Time to Taper

My long runs are done! As of now I am on taper!

 

Below I am going to detail my last two long runs as these have definitely been the biggest challenges I’ve faced so far in my training.

 

[Long Run 1 – 17.5 Miles]

Last week I ran 17.5 miles. It was the furthest I had ever run by around 4 miles and you could tell.

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The first 13 miles was lovely. My legs felt good, the weather was lovely and my route took me along some riverside single-track for a good portion of the run.

By mile 14 though, I was starting to feel like I was running on empty. My legs were tired and my pace was starting to drop. It also didn’t help that I had spent the last two miles steadily climbing. It was by no means a large hill, but it was enough of an incline to sap the energy from my legs.

Luckily what goes up must come down and I got a good mile of downhill which pushed me over the 15 mile mark and I thought I would be ok with the last 2.5 miles.

Unfortunately as soon as the ground levelled out again I hit a proverbial wall. I’ve heard so many people say the same thing but I’ve never truly understood what they meant by it. Sure, I’ve been tired on my long runs before but never have I felt like calling it a day and getting a lift home and this was exactly how I felt.

I knew I only had 2 miles left, but I just couldn’t bring myself to push on. As well as the tiredness, the pain from the blister on my foot suddenly decided to take centre-stage in my mind as though my body was presenting me with every reason it could think of to make me stop.

I don’t remember what eventually forced me out of the funk I was in, but before long I was placing one foot in front of the other and hobbling my way to the finish line.

It wasn’t a quick 2 miles. It involved multiple stints of walking and many inner-arguments with myself about why running is the worst of the past-times I’ve decided to ensue.

But eventually I made it to the finish line and with it came the rush of endorphins and the realisation that I had just run 17 and a half miles and almost immediately all the regret was gone.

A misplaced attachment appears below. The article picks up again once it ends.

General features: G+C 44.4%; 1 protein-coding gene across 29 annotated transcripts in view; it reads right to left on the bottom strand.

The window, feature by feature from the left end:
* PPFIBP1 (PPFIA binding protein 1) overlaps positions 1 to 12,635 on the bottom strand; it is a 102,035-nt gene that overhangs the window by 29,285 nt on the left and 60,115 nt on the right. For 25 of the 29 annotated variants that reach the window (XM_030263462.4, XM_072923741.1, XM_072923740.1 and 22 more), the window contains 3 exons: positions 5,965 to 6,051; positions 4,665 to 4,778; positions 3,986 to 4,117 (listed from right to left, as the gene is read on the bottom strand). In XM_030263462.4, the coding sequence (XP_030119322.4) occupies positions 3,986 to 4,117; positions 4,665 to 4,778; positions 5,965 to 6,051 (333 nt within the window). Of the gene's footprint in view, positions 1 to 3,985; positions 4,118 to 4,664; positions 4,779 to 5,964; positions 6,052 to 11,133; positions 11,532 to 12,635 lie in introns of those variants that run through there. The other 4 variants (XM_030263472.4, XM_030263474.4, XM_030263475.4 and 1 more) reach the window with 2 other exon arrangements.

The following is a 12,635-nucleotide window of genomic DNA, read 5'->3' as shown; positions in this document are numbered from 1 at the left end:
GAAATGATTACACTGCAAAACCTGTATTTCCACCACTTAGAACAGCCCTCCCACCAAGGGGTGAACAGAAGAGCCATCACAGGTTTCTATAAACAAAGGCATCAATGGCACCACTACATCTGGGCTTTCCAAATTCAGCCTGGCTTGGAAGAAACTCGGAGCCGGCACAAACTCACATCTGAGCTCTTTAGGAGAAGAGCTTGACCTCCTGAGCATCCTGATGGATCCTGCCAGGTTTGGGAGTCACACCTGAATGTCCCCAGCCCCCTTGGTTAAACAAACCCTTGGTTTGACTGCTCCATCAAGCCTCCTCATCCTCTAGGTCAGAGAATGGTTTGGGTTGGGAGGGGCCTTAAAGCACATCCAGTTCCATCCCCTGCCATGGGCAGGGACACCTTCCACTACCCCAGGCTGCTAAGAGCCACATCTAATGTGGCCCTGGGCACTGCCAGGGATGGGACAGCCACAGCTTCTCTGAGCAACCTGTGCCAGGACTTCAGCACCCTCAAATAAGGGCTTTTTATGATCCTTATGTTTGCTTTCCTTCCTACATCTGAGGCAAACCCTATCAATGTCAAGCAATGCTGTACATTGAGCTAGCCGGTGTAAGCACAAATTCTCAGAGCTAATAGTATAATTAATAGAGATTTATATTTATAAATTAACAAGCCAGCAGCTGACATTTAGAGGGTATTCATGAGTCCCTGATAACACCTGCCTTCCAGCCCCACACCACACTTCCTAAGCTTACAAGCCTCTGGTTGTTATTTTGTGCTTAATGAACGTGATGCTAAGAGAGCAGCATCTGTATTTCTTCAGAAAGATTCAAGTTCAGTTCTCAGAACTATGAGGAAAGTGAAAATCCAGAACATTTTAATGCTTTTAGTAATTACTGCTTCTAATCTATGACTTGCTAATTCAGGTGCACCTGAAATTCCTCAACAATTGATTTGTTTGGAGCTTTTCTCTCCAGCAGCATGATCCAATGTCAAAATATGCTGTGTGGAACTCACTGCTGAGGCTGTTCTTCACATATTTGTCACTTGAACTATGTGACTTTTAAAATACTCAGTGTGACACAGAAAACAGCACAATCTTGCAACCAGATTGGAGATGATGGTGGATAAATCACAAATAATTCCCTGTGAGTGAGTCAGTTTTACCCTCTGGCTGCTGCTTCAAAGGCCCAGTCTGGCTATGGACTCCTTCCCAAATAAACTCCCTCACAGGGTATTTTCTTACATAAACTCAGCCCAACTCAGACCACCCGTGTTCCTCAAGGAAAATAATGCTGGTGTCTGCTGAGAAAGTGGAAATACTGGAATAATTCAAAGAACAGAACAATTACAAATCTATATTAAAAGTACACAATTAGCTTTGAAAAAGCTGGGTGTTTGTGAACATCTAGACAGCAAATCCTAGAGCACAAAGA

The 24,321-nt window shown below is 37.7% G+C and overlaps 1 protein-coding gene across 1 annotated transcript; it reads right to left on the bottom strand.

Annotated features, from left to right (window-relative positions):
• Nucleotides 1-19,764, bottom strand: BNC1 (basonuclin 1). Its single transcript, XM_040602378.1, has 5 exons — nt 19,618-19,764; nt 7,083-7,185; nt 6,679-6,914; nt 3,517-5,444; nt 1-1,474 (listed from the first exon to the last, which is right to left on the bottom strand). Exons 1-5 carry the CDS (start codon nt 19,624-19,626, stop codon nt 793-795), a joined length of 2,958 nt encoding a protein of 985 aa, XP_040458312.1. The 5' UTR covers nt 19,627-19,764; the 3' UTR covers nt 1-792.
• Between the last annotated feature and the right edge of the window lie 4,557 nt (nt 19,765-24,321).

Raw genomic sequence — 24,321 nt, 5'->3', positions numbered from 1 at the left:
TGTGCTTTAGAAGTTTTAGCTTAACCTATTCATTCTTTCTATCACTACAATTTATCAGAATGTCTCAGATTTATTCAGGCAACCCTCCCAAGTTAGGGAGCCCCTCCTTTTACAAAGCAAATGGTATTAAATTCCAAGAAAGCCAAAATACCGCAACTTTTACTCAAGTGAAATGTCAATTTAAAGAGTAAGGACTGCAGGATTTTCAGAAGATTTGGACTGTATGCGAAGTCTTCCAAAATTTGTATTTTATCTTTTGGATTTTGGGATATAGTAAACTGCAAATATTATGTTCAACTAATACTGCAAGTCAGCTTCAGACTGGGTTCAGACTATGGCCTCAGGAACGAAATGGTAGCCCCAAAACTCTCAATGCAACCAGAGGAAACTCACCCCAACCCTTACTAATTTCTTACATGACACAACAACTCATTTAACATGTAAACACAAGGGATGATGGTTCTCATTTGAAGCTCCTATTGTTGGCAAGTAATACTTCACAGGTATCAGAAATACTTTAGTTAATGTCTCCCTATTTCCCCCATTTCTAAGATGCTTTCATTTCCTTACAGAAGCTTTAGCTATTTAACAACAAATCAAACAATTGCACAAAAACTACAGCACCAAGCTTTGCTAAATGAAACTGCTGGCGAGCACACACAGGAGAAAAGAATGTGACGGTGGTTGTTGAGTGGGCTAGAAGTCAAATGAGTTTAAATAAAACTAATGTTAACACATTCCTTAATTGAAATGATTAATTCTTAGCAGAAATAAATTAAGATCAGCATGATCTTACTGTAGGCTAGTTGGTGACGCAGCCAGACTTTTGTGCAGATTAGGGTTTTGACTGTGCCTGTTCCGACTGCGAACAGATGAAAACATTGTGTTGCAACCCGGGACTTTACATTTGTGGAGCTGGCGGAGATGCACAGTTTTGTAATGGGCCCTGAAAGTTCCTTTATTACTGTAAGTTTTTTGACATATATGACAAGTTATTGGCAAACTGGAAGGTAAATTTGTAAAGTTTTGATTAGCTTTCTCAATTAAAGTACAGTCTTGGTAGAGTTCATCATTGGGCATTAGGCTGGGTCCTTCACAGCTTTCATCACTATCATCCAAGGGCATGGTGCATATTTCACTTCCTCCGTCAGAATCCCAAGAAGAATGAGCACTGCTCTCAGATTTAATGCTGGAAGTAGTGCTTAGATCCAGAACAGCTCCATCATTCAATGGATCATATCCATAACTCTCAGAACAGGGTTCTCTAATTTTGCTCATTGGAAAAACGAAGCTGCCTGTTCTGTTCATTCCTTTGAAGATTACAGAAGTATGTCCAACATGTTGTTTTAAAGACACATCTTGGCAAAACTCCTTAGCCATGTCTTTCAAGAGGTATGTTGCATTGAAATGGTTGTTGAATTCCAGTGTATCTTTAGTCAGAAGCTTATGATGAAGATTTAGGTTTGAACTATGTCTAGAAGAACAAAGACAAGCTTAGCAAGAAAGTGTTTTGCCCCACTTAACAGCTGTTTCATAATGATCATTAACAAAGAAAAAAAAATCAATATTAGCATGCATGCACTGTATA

[Long Run 2 – 20 Miles]

It was my last scheduled long run before the taper. It was originally meant to be on Sunday, but due to being in Manchester all weekend for a stag-do, it got pushed back a couple of days.

 

To say I was not looking forward to this one would be an understatement. After thinking back to the last few miles of last week’s run, I was trying to come up with every possible excuse as to why I shouldn’t be doing this.

These excuses included (among many others):

  • “I brought the wrong socks”
  • “I didn’t eat the right thing at lunch”
  • “It’s very warm out and I forgot to bring sun screen”
  • “It’ll be too late by the time I finish”
  • “Some Marathon plans only advise a max long run of 16 miles”

The last one was my favourite. I hadn’t been following a 16 mile max plan for the rest of my training, but my illogical brain decided that tonight would be the perfect time to start.

Anyway, once I convinced myself that I had no rational excuse to back out, I donned my gear and set off.

I was running an out and back on a 10 mile route that I have previously used when running home from work, so knew the route well (at least in one direction). It’s relatively flat and off the main roads for the most part.

The first 6-7 miles were uneventful and with the help of one of Dan Carlin’s ‘Hardcore History’ podcasts (highly recommended by the way!), the miles flew by.

At mile 8 I noticed that the blisters that had been ailing me on my last long run were becoming sore again, and before long I could tell that they had re-blistered as the pain was pretty bad.

I hit the turnaround point at mile 10 and, with the assistance of my girlfriend who had come out to meet me, had a quick break to sort out my blisters.

With my foot dried off and a fresh application of Body Glide (Another HIGHLY recommended product) I set off back the way I had come for the return leg. My foot was still sore, but it was manageable and I managed to keep to my intended pace over the next 7-8 miles.

It was the final two that really hurt though. By this point my legs were really tired and the last 18 miles of pounding was really taking its toll. My pace had slowed dramatically and each mile seemed to last an age.

With about half a mile to go, my legs gave up and I was slowed to a walk. I was originally just going to catch my breath before starting again, but my legs had other ideas. I tried a couple of times to get them moving again but they weren’t having it. I had run out of ideas.

Thankfully this was solved for me by pride. I heard a car turn onto the country lane I was on and, not wanting to look like I had given up, my legs powered back into action.

A few seconds later the same car starts blaring its horn at me and as it passes the driver and passenger started shouting…

Thankfully it wasn’t abuse but cheers of encouragement. It was two of my friends (one of whom will also be running Edinburgh marathon herself) who had come to see finish my longest run.

They sped past and parked up at the finish spot then one of them ran back to where I was and ran in the last few hundred yards with me.

It was a much needed boost at a point where I was feeling pretty low and I was truly surprised by how a small amount of encouragement (and the associated adrenaline) can power you on when you have all but given up.

It is precisely this that I will be relying on to push me that remaining 6 miles in just over 2 weeks!

 

Which podcasts do you listen to on your long runs?

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